When I started student teaching, one of the first things my cooperating teacher said to me was, “I don’t do writing prompts. I hate writing prompts.” And then she got on her Anti-Writing Prompt Soapbox and proceeded to denounce the supposed virtues of writing prompts.
At first I thought, “Whoa… crazy lady… simmer down. It’s just a writing prompt. Wacko.”
Now? I’m totally like, “Preach it, sister!”
From what I’ve seen, teachers LOOOOOOVE their writing prompts. They’re easy to correct, easy to read, and they help to teach basic writing skills.
I still hate them.
I remember hating them back when I was in school. If I had to spend one more year explaining what I did over the summer in September, describing what I hoped to do over the summer in May, and writing about my holiday plans in December, I was going to shoot myself in the foot. It was SO BORING. And it was the EXACT. SAME. THING. EVERY. FLIPPIN’. YEAR.
Where is the creativity in that? And how does that instill in students a love of writing when it becomes complete drudgery?
Put yourself in your students’ shoes. How would you feel if you were forced to follow a formula when it came to writing? How would you like it if someone else dictated to you what you were going to write that day?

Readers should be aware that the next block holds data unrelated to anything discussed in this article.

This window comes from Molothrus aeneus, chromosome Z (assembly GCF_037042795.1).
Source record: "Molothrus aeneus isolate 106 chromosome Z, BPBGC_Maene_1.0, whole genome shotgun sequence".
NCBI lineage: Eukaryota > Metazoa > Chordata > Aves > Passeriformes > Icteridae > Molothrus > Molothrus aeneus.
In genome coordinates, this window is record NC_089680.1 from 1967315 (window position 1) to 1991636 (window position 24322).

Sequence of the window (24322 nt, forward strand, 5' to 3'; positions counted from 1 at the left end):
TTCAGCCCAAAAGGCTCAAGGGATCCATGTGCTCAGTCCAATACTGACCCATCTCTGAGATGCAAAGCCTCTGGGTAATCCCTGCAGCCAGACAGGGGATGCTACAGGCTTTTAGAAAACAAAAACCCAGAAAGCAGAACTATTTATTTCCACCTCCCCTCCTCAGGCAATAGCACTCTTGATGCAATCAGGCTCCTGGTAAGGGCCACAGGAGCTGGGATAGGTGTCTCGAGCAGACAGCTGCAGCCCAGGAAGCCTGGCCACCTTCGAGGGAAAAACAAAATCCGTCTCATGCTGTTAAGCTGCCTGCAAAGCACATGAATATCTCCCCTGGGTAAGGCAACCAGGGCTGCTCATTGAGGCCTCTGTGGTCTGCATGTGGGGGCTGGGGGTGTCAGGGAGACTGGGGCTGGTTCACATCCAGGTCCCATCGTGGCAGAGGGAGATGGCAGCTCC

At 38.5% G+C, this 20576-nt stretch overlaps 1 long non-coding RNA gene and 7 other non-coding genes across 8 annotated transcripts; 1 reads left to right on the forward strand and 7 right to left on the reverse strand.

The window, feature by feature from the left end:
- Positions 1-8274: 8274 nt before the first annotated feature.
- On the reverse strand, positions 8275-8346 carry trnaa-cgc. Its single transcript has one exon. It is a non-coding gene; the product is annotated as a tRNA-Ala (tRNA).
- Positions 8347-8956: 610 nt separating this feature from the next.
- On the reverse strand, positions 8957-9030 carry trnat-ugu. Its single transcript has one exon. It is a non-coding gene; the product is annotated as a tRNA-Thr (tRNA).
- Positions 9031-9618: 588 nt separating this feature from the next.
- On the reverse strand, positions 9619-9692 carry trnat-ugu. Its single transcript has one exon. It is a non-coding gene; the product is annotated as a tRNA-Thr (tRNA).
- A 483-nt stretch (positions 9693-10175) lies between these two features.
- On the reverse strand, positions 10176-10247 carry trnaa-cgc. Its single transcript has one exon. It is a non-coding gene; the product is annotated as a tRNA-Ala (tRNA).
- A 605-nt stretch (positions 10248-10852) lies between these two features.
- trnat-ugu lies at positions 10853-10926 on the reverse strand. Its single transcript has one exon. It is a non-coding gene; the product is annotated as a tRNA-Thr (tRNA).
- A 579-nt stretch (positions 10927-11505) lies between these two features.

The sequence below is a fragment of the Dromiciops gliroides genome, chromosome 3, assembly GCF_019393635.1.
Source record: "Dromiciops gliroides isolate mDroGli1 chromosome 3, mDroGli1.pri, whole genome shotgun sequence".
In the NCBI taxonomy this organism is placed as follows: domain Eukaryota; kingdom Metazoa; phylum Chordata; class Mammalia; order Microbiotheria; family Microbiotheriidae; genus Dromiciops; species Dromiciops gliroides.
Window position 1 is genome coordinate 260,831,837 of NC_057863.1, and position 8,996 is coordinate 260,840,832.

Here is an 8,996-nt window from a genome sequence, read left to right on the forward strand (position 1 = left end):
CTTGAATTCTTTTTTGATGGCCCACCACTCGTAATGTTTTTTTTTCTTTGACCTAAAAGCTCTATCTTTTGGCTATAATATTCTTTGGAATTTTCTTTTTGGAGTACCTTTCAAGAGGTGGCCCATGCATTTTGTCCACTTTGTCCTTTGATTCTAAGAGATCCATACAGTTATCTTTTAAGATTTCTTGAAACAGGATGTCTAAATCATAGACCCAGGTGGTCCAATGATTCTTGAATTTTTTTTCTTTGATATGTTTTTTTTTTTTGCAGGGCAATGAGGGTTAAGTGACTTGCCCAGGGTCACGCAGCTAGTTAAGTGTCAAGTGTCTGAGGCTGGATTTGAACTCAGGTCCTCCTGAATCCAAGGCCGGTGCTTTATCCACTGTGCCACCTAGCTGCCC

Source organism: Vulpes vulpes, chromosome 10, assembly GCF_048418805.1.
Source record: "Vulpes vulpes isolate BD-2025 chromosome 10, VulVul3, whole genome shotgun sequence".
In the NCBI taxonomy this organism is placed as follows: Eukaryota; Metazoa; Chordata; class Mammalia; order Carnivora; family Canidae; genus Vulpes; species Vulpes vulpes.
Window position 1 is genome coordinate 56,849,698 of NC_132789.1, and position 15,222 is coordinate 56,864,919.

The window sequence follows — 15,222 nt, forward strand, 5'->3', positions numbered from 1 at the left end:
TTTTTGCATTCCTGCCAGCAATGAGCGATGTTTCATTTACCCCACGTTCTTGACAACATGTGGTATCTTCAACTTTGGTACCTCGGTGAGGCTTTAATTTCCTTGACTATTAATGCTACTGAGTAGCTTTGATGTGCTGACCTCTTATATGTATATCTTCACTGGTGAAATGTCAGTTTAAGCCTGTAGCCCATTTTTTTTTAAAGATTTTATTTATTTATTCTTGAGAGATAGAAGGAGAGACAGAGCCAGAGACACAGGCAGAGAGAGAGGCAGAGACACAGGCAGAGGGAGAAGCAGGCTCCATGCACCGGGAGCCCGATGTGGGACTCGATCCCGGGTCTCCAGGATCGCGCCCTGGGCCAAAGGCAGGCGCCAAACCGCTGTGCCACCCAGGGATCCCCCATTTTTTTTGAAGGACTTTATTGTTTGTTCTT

“Let’s see, Annie. Today, you’re going to tell me what you’re looking forward to about spring. Give me at least 5 complete sentences, and then draw me a picture illustrating your ideas.”
I have actually seen kids do exactly that when being given a writing prompt. Why? Because it’s ANNOYING. I’ve actually had kids bang their heads against their desks, crawl underneath their desks, and spend 20 minutes in the bathroom just to get out of writing. It’s not that they hate the writing… they hate what they’re expected to write. The kids who avoid writing are the same kids who will come up with the most inventive and creative stories when not limited by restrictive guidelines. So, why do we keep shoving writing prompts down their throats? God forbid we allow our students some creative expression.
Whether the student is crafting a fairy tale, writing a letter to his or her imaginary friend, or giving a play by play of the weekend’s events, they’re still gaining writing experience. You can give your students parameters as far as word count, integrating certain vocabulary and making use of certain strategies… but you don’t have to tell them what to write. They’re perfectly capable of coming up with something on their own. And for the students who are sticklers for rules and absolutely have to be told what to write and how to write it… at least give them a choice of what to write. Let them pick their own writing prompt out of a hat, or give them 3 to 5 prompts to choose from. But don’t squelch their creativity by dictating to them what to write about. That’s a sure-fire way to kill their love of writing. And if you do that, you might as well tell them Santa Claus isn’t real while you’re at it too.